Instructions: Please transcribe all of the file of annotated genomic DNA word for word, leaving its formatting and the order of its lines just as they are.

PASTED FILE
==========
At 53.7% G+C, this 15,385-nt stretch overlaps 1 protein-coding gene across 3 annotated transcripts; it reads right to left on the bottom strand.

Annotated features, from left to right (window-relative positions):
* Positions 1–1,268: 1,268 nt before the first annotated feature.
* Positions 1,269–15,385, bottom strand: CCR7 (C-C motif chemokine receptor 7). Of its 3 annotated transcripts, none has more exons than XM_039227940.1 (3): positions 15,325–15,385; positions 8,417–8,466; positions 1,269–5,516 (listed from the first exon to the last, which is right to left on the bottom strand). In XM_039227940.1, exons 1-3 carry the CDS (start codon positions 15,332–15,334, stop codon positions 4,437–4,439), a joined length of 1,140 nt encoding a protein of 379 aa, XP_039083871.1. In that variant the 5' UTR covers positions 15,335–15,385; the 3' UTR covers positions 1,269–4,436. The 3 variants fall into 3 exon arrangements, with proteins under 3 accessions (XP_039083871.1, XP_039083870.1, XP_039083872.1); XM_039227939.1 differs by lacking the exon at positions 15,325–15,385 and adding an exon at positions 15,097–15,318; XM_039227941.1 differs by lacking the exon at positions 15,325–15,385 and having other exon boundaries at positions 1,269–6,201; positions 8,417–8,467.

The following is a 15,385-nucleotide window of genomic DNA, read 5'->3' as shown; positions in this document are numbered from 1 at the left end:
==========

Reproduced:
At 53.7% G+C, this 15,385-nt stretch overlaps 1 protein-coding gene across 3 annotated transcripts; it reads right to left on the bottom strand.

Annotated features, from left to right (window-relative positions):
* Positions 1–1,268: 1,268 nt before the first annotated feature.
* Positions 1,269–15,385, bottom strand: CCR7 (C-C motif chemokine receptor 7). Of its 3 annotated transcripts, none has more exons than XM_039227940.1 (3): positions 15,325–15,385; positions 8,417–8,466; positions 1,269–5,516 (listed from the first exon to the last, which is right to left on the bottom strand). In XM_039227940.1, exons 1-3 carry the CDS (start codon positions 15,332–15,334, stop codon positions 4,437–4,439), a joined length of 1,140 nt encoding a protein of 379 aa, XP_039083871.1. In that variant the 5' UTR covers positions 15,335–15,385; the 3' UTR covers positions 1,269–4,436. The 3 variants fall into 3 exon arrangements, with proteins under 3 accessions (XP_039083871.1, XP_039083870.1, XP_039083872.1); XM_039227939.1 differs by lacking the exon at positions 15,325–15,385 and adding an exon at positions 15,097–15,318; XM_039227941.1 differs by lacking the exon at positions 15,325–15,385 and having other exon boundaries at positions 1,269–6,201; positions 8,417–8,467.

The following is a 15,385-nucleotide window of genomic DNA, read 5'->3' as shown; positions in this document are numbered from 1 at the left end: